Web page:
The sledgehammer which Cyrus tickles with her tongue isn’t too far away from Peter Gabriel’s Sledgehammer, a song whose video begins with an ambiguous image that looks like an out-of-focus snapshot of snowflakes falling in darkness–When the frame is unfrozen the snowflakes flurry and we can make out instead hundreds of spermatozoa swarming about an ovary. Next, a close up of two sperms tadpoleing about, then images of fluids flowing, semen, blood, a montage of Deleuzian desire that culminates with closeups on Gabriel’s eye-machines, his lip-machines, his ear-machines until the singing begins which is delivered in a stop-motion style that only reinforces the bodily *mechanics* the song is hymning and interrogating.
The sexual content of Sledgehammer is graphically, if scientifically introduced in the introduction, but the genius of the video is how the rest of the images sturdily avoid aping the metaphoric eroticism of the lyrics:
You could have a steam train/ If you’d just lay down your tracks… You could have a big dipper/ Going up and down, all around the bends/ You could have a bumper car, bumping… Open up your fruit cakes/ Where the fruit is as sweet as can be
Instead his artistically playful images literalize and thus neuter the libidinous lyrics. In a claymation sequence the sledgehammer strikes Gabriel’s malleable (clay) face and human limbs appear in the gashes and in a later sequence on a stage, a dancing sledgehammer strikes the boards and an egg appears, soon there is a chicken, then two dancing chickens, you get the idea. Sledgehammers do what sledgehammers do: they (ironically) create.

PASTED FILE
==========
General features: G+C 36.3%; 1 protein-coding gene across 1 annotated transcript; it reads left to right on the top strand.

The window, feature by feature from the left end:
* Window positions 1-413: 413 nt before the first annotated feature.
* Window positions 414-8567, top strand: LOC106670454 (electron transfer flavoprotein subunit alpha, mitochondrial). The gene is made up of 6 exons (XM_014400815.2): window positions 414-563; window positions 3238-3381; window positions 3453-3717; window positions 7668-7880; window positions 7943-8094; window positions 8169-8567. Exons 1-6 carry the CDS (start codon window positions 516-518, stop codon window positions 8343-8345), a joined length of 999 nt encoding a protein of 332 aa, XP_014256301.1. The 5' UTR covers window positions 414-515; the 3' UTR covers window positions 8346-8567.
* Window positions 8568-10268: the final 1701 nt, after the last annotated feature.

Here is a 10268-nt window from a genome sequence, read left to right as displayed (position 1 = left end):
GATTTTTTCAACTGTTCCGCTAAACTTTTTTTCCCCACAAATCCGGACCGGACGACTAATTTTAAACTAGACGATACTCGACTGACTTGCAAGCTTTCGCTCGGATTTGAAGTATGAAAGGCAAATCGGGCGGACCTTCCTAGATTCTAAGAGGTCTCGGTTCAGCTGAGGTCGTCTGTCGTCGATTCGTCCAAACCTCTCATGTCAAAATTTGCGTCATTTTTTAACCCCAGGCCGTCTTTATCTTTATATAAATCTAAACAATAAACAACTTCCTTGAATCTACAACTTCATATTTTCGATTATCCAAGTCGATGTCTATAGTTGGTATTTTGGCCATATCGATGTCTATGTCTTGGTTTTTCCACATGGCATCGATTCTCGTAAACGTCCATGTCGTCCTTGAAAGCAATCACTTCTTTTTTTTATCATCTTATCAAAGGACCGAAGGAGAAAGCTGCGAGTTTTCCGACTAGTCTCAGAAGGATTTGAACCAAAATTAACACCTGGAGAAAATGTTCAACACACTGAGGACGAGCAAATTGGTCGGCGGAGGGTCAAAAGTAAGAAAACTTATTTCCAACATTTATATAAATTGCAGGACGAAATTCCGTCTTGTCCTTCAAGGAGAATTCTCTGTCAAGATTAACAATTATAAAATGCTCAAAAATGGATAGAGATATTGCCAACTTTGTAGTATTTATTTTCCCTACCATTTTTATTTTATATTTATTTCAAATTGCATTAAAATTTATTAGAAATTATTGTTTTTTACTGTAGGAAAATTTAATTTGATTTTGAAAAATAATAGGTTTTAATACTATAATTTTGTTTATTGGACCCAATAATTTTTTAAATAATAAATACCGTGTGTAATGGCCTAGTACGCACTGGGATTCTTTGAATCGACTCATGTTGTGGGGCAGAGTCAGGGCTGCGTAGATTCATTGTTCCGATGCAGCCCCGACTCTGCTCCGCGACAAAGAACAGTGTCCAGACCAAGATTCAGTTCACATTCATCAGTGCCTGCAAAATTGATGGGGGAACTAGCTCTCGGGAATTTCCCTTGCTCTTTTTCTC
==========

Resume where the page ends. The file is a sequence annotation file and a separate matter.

Wrecking Ball is no Sledgehammer. But Cyrus’ skill is to borrow again and again in a culture of borrowing and sampling and trading and wrecking and rebuilding and stealing and commodifying. Miley Cyrus has been critiqued a great deal recently for appropriating the twerk from black culture and using it as a publicity stunt. While basically agreeing with this critique I have also disagreed with the way the argument has been framed and the historical depth at stake. It should be obvious that we are talking about a sophisticated marketing machine that cleverly borrows artistic techniques from motley sources, many of which are *just* under the radar, mostly forgotten, provocative, or historically rooted, but perhaps not yet properly commoditized in mass culture. Gotye’s video has been viewed a ridiculous 428 million times as of today, but it is the unexpected pain of the melodic line which is mostly responsible for the song’s success. It is a melody that is unafraid and thus hits the listener with a kind of shock; the anger he feels and the tone which he would express verbally in an argument finds its match in a musical moment. Wrecking Ball’s melody echoes this pain but with all the subtlety of a fleshy fashion shoot set during the Blitzkrieg. Sex and death return into each other over and over as the mediated sphere like a bulldozer churns up the perpetual landfill that is our culture.
The final shots of Sledgehammer show a room onto which is projected the original image of the argent dots on a sable field, which now evoke stars in a dark sky. The universe, cold and infinite is tied to the sperm and their frenzied struggle, now frozen in time. Gabriel, having fallen asleep in his chair, is now only a dark figure with these bright star-sperm shining out from his body. He rises from a chair, opens a door and salutes the milky galaxy with both arms. The final image shows this cosmic demiurge hammering with his arm in a mechanic rhythmic movement, the music fades.